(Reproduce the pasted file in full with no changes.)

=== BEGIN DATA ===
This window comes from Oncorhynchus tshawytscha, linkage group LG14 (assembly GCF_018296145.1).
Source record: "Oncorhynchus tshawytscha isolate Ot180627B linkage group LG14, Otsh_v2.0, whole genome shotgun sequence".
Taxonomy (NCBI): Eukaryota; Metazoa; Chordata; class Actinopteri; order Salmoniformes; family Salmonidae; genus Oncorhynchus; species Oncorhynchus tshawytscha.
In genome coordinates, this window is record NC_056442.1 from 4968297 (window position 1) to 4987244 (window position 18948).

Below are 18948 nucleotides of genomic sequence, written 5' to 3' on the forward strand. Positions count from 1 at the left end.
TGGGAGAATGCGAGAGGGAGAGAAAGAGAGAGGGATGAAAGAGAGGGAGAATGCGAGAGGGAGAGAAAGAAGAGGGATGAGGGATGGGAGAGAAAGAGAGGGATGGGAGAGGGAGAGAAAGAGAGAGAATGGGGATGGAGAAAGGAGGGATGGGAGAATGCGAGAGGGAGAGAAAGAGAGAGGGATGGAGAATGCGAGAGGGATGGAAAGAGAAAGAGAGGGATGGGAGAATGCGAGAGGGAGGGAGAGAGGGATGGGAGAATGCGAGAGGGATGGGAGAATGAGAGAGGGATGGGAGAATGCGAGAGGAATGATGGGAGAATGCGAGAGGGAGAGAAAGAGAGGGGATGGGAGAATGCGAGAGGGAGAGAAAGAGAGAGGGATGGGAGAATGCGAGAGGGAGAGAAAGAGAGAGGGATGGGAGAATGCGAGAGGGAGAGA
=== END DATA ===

This window comes from Oncorhynchus tshawytscha, linkage group LG14 (assembly GCF_018296145.1).
Source record: "Oncorhynchus tshawytscha isolate Ot180627B linkage group LG14, Otsh_v2.0, whole genome shotgun sequence".
Taxonomy (NCBI): Eukaryota; Metazoa; Chordata; class Actinopteri; order Salmoniformes; family Salmonidae; genus Oncorhynchus; species Oncorhynchus tshawytscha.
In genome coordinates, this window is record NC_056442.1 from 4968297 (window position 1) to 4987244 (window position 18948).

Below are 18948 nucleotides of genomic sequence, written 5' to 3' on the forward strand. Positions count from 1 at the left end.
TGGGAGAATGCGAGAGGGAGAGAAAGAGAGAGGGATGAAAGAGAGGGAGAATGCGAGAGGGAGAGAAAGAAGAGGGATGAGGGATGGGAGAGAAAGAGAGGGATGGGAGAGGGAGAGAAAGAGAGAGAATGGGGATGGAGAAAGGAGGGATGGGAGAATGCGAGAGGGAGAGAAAGAGAGAGGGATGGAGAATGCGAGAGGGATGGAAAGAGAAAGAGAGGGATGGGAGAATGCGAGAGGGAGGGAGAGAGGGATGGGAGAATGCGAGAGGGATGGGAGAATGAGAGAGGGATGGGAGAATGCGAGAGGAATGATGGGAGAATGCGAGAGGGAGAGAAAGAGAGGGGATGGGAGAATGCGAGAGGGAGAGAAAGAGAGAGGGATGGGAGAATGCGAGAGGGAGAGAAAGAGAGAGGGATGGGAGAATGCGAGAGGGAGAGA